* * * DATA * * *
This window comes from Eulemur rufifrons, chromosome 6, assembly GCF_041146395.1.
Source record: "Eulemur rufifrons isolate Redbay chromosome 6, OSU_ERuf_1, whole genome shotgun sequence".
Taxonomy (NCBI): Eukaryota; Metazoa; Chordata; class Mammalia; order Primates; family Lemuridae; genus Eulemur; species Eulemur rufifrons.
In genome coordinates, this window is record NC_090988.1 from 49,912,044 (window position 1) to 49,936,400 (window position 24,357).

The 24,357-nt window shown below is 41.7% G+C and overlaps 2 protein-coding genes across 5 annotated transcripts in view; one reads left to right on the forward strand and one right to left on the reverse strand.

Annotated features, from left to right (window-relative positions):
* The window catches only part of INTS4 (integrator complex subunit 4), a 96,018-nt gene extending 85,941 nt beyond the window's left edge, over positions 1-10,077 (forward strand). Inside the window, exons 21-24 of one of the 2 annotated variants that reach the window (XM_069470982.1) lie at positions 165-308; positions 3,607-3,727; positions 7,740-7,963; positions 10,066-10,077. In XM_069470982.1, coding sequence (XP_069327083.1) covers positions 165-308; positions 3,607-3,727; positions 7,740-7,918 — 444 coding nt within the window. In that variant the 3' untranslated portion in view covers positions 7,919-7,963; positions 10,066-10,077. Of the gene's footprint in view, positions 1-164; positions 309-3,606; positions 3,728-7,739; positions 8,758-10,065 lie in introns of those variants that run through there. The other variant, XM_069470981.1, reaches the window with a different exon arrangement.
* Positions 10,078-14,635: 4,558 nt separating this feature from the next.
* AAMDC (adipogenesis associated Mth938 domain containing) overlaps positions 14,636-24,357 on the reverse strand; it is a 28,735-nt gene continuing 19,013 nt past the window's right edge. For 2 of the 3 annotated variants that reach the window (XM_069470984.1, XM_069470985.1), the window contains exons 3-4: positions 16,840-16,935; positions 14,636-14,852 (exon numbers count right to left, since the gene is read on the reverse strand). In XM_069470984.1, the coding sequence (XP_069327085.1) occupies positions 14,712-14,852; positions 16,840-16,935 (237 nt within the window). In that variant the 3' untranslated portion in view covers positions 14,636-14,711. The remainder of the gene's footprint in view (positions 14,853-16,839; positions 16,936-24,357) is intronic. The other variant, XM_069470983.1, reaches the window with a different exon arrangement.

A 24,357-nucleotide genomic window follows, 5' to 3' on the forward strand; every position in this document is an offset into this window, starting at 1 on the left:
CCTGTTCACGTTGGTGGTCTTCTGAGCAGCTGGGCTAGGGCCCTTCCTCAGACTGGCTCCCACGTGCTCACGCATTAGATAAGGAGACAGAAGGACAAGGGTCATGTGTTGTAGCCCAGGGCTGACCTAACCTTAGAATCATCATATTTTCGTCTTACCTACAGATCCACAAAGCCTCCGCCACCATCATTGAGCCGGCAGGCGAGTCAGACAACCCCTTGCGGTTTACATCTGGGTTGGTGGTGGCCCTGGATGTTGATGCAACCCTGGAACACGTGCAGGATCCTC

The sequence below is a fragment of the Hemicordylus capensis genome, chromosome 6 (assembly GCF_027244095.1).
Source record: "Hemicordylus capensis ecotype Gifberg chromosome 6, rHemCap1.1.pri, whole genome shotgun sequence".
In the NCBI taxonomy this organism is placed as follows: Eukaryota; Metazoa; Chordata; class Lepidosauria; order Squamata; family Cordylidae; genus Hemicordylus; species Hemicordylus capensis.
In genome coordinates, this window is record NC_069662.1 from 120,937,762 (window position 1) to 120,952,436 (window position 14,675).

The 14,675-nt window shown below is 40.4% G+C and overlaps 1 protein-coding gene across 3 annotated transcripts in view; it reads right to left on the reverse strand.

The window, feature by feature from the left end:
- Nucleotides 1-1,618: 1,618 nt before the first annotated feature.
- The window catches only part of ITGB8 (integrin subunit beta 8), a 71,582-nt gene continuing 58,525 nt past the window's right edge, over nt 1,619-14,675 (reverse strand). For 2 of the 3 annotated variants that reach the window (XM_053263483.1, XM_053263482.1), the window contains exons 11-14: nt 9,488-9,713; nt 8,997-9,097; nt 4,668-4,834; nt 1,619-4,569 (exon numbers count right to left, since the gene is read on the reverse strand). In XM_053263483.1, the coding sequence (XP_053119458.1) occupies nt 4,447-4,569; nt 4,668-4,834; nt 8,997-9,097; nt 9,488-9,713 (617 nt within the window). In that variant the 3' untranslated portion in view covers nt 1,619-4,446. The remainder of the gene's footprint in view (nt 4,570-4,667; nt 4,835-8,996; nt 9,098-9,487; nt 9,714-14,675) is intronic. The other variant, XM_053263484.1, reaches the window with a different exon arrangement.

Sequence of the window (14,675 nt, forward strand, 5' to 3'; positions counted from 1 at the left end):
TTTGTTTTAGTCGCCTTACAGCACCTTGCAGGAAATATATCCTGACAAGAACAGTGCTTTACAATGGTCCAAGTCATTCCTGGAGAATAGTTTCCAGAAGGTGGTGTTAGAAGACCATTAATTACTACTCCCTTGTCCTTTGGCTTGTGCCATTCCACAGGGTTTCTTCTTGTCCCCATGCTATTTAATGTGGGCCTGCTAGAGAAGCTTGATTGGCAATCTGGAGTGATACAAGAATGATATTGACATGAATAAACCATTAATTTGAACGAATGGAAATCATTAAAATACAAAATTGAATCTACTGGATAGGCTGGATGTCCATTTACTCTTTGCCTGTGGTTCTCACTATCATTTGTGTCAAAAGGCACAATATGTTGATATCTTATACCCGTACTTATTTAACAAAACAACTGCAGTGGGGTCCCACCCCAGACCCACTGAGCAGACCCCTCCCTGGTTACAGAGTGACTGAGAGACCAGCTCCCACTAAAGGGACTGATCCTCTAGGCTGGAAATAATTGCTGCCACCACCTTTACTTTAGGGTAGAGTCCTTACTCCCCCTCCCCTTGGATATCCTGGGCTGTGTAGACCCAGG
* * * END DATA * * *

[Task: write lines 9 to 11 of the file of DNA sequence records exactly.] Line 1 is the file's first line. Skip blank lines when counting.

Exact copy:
* AAMDC (adipogenesis associated Mth938 domain containing) overlaps positions 14,636-24,357 on the reverse strand; it is a 28,735-nt gene continuing 19,013 nt past the window's right edge. For 2 of the 3 annotated variants that reach the window (XM_069470984.1, XM_069470985.1), the window contains exons 3-4: positions 16,840-16,935; positions 14,636-14,852 (exon numbers count right to left, since the gene is read on the reverse strand). In XM_069470984.1, the coding sequence (XP_069327085.1) occupies positions 14,712-14,852; positions 16,840-16,935 (237 nt within the window). In that variant the 3' untranslated portion in view covers positions 14,636-14,711. The remainder of the gene's footprint in view (positions 14,853-16,839; positions 16,936-24,357) is intronic. The other variant, XM_069470983.1, reaches the window with a different exon arrangement.

A 24,357-nucleotide genomic window follows, 5' to 3' on the forward strand; every position in this document is an offset into this window, starting at 1 on the left:
CCTGTTCACGTTGGTGGTCTTCTGAGCAGCTGGGCTAGGGCCCTTCCTCAGACTGGCTCCCACGTGCTCACGCATTAGATAAGGAGACAGAAGGACAAGGGTCATGTGTTGTAGCCCAGGGCTGACCTAACCTTAGAATCATCATATTTTCGTCTTACCTACAGATCCACAAAGCCTCCGCCACCATCATTGAGCCGGCAGGCGAGTCAGACAACCCCTTGCGGTTTACATCTGGGTTGGTGGTGGCCCTGGATGTTGATGCAACCCTGGAACACGTGCAGGATCCTC